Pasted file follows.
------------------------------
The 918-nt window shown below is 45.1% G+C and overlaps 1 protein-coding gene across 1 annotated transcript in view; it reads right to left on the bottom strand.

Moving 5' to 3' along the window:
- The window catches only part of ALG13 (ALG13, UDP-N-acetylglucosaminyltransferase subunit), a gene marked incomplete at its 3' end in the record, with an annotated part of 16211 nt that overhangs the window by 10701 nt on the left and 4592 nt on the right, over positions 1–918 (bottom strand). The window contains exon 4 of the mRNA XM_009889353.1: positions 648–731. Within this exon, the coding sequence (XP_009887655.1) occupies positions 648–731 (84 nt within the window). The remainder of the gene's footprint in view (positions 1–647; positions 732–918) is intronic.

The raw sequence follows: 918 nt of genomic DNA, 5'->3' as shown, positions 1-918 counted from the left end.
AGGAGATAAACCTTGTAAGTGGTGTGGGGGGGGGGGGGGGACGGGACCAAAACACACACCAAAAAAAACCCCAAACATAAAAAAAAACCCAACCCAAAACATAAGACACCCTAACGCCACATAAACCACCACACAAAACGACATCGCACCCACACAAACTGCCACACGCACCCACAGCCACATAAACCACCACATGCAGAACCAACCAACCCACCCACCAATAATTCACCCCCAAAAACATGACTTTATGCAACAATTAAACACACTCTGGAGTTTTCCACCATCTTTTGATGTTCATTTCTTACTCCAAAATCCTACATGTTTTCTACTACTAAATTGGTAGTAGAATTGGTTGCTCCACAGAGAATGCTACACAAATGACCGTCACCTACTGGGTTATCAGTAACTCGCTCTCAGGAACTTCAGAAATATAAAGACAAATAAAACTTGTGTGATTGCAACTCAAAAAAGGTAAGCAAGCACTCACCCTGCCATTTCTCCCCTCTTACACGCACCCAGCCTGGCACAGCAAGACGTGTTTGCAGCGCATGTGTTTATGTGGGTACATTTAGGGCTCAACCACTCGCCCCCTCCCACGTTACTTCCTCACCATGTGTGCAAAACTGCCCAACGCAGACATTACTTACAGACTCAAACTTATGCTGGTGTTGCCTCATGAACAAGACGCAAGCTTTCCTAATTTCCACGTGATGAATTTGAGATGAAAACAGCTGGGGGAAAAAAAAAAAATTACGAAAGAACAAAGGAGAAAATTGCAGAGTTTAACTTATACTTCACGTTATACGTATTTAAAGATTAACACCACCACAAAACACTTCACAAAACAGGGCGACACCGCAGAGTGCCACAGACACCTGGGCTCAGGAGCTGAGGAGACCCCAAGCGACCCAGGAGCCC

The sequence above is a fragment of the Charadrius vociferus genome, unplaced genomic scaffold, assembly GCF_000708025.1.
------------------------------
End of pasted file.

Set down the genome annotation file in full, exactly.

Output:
The 918-nt window shown below is 45.1% G+C and overlaps 1 protein-coding gene across 1 annotated transcript in view; it reads right to left on the bottom strand.

Moving 5' to 3' along the window:
- The window catches only part of ALG13 (ALG13, UDP-N-acetylglucosaminyltransferase subunit), a gene marked incomplete at its 3' end in the record, with an annotated part of 16211 nt that overhangs the window by 10701 nt on the left and 4592 nt on the right, over positions 1–918 (bottom strand). The window contains exon 4 of the mRNA XM_009889353.1: positions 648–731. Within this exon, the coding sequence (XP_009887655.1) occupies positions 648–731 (84 nt within the window). The remainder of the gene's footprint in view (positions 1–647; positions 732–918) is intronic.

The raw sequence follows: 918 nt of genomic DNA, 5'->3' as shown, positions 1-918 counted from the left end.
AGGAGATAAACCTTGTAAGTGGTGTGGGGGGGGGGGGGGGACGGGACCAAAACACACACCAAAAAAAACCCCAAACATAAAAAAAAACCCAACCCAAAACATAAGACACCCTAACGCCACATAAACCACCACACAAAACGACATCGCACCCACACAAACTGCCACACGCACCCACAGCCACATAAACCACCACATGCAGAACCAACCAACCCACCCACCAATAATTCACCCCCAAAAACATGACTTTATGCAACAATTAAACACACTCTGGAGTTTTCCACCATCTTTTGATGTTCATTTCTTACTCCAAAATCCTACATGTTTTCTACTACTAAATTGGTAGTAGAATTGGTTGCTCCACAGAGAATGCTACACAAATGACCGTCACCTACTGGGTTATCAGTAACTCGCTCTCAGGAACTTCAGAAATATAAAGACAAATAAAACTTGTGTGATTGCAACTCAAAAAAGGTAAGCAAGCACTCACCCTGCCATTTCTCCCCTCTTACACGCACCCAGCCTGGCACAGCAAGACGTGTTTGCAGCGCATGTGTTTATGTGGGTACATTTAGGGCTCAACCACTCGCCCCCTCCCACGTTACTTCCTCACCATGTGTGCAAAACTGCCCAACGCAGACATTACTTACAGACTCAAACTTATGCTGGTGTTGCCTCATGAACAAGACGCAAGCTTTCCTAATTTCCACGTGATGAATTTGAGATGAAAACAGCTGGGGGAAAAAAAAAAAATTACGAAAGAACAAAGGAGAAAATTGCAGAGTTTAACTTATACTTCACGTTATACGTATTTAAAGATTAACACCACCACAAAACACTTCACAAAACAGGGCGACACCGCAGAGTGCCACAGACACCTGGGCTCAGGAGCTGAGGAGACCCCAAGCGACCCAGGAGCCC

The sequence above is a fragment of the Charadrius vociferus genome, unplaced genomic scaffold, assembly GCF_000708025.1.